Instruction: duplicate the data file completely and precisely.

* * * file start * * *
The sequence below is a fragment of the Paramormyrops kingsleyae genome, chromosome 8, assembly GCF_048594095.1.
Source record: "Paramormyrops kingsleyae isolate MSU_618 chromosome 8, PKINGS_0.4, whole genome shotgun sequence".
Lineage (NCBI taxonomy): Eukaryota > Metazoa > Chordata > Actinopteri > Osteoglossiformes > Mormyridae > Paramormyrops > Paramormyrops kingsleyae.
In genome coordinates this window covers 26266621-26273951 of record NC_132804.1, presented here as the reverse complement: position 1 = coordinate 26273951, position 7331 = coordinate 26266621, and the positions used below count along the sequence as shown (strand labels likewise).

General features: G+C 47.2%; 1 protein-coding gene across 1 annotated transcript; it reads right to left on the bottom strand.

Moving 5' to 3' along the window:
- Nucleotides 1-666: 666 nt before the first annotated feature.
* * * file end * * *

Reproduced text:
The sequence below is a fragment of the Paramormyrops kingsleyae genome, chromosome 8, assembly GCF_048594095.1.
Source record: "Paramormyrops kingsleyae isolate MSU_618 chromosome 8, PKINGS_0.4, whole genome shotgun sequence".
Lineage (NCBI taxonomy): Eukaryota > Metazoa > Chordata > Actinopteri > Osteoglossiformes > Mormyridae > Paramormyrops > Paramormyrops kingsleyae.
In genome coordinates this window covers 26266621-26273951 of record NC_132804.1, presented here as the reverse complement: position 1 = coordinate 26273951, position 7331 = coordinate 26266621, and the positions used below count along the sequence as shown (strand labels likewise).

General features: G+C 47.2%; 1 protein-coding gene across 1 annotated transcript; it reads right to left on the bottom strand.

Moving 5' to 3' along the window:
- Nucleotides 1-666: 666 nt before the first annotated feature.